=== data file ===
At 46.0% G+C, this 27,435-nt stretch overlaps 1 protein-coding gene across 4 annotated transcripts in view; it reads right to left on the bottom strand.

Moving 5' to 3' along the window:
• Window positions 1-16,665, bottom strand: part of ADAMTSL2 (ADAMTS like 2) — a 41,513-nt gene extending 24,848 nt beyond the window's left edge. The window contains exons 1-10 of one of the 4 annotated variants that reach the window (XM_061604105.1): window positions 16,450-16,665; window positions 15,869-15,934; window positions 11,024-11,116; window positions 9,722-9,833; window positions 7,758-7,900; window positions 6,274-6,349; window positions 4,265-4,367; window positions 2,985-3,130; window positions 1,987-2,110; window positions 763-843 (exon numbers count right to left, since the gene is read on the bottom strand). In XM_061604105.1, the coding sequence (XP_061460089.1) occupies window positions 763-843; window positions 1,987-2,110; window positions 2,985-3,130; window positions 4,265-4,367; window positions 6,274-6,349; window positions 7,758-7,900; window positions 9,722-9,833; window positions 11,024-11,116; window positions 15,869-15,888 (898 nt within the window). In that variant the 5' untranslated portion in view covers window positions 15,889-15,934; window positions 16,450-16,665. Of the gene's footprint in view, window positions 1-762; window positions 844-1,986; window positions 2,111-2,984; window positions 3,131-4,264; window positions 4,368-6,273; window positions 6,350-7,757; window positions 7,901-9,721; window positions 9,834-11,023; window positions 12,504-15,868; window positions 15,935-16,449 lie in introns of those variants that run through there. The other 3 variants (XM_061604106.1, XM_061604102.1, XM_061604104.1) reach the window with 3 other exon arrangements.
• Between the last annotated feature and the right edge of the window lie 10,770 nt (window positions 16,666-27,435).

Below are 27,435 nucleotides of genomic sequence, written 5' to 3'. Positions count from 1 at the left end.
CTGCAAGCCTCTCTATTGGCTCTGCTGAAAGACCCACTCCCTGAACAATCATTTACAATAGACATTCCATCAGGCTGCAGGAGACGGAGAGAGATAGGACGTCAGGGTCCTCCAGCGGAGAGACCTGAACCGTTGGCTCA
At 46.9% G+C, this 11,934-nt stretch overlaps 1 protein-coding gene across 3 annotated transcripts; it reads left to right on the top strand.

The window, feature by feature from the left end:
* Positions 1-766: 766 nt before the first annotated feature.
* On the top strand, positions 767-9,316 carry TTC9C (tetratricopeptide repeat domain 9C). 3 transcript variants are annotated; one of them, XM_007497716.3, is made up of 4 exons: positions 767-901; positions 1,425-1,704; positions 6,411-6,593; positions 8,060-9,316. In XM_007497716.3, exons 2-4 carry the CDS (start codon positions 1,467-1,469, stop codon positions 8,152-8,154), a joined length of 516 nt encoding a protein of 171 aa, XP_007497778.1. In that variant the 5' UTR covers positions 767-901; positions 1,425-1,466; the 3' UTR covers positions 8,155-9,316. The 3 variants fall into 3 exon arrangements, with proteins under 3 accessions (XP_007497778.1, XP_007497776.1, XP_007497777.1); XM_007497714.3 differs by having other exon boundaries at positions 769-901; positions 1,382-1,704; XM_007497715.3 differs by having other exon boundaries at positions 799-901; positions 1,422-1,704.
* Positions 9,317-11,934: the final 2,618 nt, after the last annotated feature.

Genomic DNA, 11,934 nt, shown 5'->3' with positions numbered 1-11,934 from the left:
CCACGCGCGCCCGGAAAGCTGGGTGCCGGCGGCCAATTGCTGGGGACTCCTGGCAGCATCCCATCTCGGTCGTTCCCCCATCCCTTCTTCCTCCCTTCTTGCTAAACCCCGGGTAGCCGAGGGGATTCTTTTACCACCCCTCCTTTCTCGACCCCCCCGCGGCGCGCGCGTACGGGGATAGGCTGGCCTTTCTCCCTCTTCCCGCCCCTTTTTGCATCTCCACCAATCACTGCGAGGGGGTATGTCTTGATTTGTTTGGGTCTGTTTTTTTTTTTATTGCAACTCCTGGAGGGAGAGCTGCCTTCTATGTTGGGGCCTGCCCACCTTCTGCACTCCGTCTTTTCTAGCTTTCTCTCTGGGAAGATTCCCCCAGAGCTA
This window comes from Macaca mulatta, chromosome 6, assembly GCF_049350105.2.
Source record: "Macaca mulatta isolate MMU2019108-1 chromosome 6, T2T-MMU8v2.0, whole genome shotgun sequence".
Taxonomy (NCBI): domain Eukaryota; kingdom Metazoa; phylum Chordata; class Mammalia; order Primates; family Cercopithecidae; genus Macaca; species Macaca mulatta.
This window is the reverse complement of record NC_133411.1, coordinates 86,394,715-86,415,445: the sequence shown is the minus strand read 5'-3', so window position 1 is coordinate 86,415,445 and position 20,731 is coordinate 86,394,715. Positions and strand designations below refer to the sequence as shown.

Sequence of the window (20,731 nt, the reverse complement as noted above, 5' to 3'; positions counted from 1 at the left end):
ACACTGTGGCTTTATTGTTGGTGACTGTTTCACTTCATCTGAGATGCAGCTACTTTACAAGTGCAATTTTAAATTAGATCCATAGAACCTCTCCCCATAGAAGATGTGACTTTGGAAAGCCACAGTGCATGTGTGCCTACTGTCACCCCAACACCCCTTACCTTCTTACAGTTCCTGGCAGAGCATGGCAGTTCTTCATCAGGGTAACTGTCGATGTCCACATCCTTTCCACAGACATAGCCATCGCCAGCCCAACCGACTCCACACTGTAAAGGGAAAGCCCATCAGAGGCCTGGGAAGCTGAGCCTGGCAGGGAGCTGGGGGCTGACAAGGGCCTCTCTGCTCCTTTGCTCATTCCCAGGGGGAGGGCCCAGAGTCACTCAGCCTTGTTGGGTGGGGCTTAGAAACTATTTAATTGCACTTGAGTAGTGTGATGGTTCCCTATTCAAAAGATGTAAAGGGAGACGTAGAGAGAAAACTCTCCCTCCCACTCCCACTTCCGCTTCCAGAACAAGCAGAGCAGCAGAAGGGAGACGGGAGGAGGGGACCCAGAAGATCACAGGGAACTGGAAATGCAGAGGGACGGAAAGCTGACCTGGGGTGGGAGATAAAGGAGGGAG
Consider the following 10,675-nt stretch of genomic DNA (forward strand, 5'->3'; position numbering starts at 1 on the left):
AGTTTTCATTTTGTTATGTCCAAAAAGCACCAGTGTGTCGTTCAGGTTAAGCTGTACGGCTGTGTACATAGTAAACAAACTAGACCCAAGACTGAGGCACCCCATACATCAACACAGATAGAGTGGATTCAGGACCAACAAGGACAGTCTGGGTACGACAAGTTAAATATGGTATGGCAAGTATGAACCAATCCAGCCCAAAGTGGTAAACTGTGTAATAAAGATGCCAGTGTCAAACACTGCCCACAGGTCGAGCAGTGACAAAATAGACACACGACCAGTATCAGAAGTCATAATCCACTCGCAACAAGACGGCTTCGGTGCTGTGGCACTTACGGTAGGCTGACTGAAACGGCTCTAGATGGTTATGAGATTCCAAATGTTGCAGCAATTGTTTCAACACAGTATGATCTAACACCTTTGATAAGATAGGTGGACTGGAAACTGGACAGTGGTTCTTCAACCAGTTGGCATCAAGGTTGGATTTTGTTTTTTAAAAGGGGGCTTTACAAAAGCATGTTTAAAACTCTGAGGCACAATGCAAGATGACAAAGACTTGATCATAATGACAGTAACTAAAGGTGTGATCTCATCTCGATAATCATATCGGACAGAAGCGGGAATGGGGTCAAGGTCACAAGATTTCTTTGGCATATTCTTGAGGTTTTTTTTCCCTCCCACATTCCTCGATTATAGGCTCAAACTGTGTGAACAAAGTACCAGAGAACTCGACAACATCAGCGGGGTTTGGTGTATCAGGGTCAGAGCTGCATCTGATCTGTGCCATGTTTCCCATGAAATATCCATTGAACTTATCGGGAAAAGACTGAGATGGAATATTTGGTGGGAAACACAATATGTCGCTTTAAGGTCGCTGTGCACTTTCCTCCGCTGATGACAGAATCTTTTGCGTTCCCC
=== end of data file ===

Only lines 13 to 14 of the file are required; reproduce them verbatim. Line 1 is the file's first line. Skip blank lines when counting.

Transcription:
CCACGCGCGCCCGGAAAGCTGGGTGCCGGCGGCCAATTGCTGGGGACTCCTGGCAGCATCCCATCTCGGTCGTTCCCCCATCCCTTCTTCCTCCCTTCTTGCTAAACCCCGGGTAGCCGAGGGGATTCTTTTACCACCCCTCCTTTCTCGACCCCCCCGCGGCGCGCGCGTACGGGGATAGGCTGGCCTTTCTCCCTCTTCCCGCCCCTTTTTGCATCTCCACCAATCACTGCGAGGGGGTATGTCTTGATTTGTTTGGGTCTGTTTTTTTTTTTATTGCAACTCCTGGAGGGAGAGCTGCCTTCTATGTTGGGGCCTGCCCACCTTCTGCACTCCGTCTTTTCTAGCTTTCTCTCTGGGAAGATTCCCCCAGAGCTA
This window comes from Macaca mulatta, chromosome 6, assembly GCF_049350105.2.